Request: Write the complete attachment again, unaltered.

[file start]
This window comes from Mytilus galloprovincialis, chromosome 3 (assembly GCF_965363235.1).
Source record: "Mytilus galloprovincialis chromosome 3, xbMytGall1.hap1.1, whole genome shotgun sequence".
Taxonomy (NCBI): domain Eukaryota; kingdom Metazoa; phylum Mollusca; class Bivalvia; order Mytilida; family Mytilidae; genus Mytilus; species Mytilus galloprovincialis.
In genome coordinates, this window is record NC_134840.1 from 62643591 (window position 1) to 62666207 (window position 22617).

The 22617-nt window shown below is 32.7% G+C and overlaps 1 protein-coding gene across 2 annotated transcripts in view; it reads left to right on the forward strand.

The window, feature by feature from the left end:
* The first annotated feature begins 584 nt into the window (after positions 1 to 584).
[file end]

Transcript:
This window comes from Mytilus galloprovincialis, chromosome 3 (assembly GCF_965363235.1).
Source record: "Mytilus galloprovincialis chromosome 3, xbMytGall1.hap1.1, whole genome shotgun sequence".
Taxonomy (NCBI): domain Eukaryota; kingdom Metazoa; phylum Mollusca; class Bivalvia; order Mytilida; family Mytilidae; genus Mytilus; species Mytilus galloprovincialis.
In genome coordinates, this window is record NC_134840.1 from 62643591 (window position 1) to 62666207 (window position 22617).

The 22617-nt window shown below is 32.7% G+C and overlaps 1 protein-coding gene across 2 annotated transcripts in view; it reads left to right on the forward strand.

The window, feature by feature from the left end:
* The first annotated feature begins 584 nt into the window (after positions 1 to 584).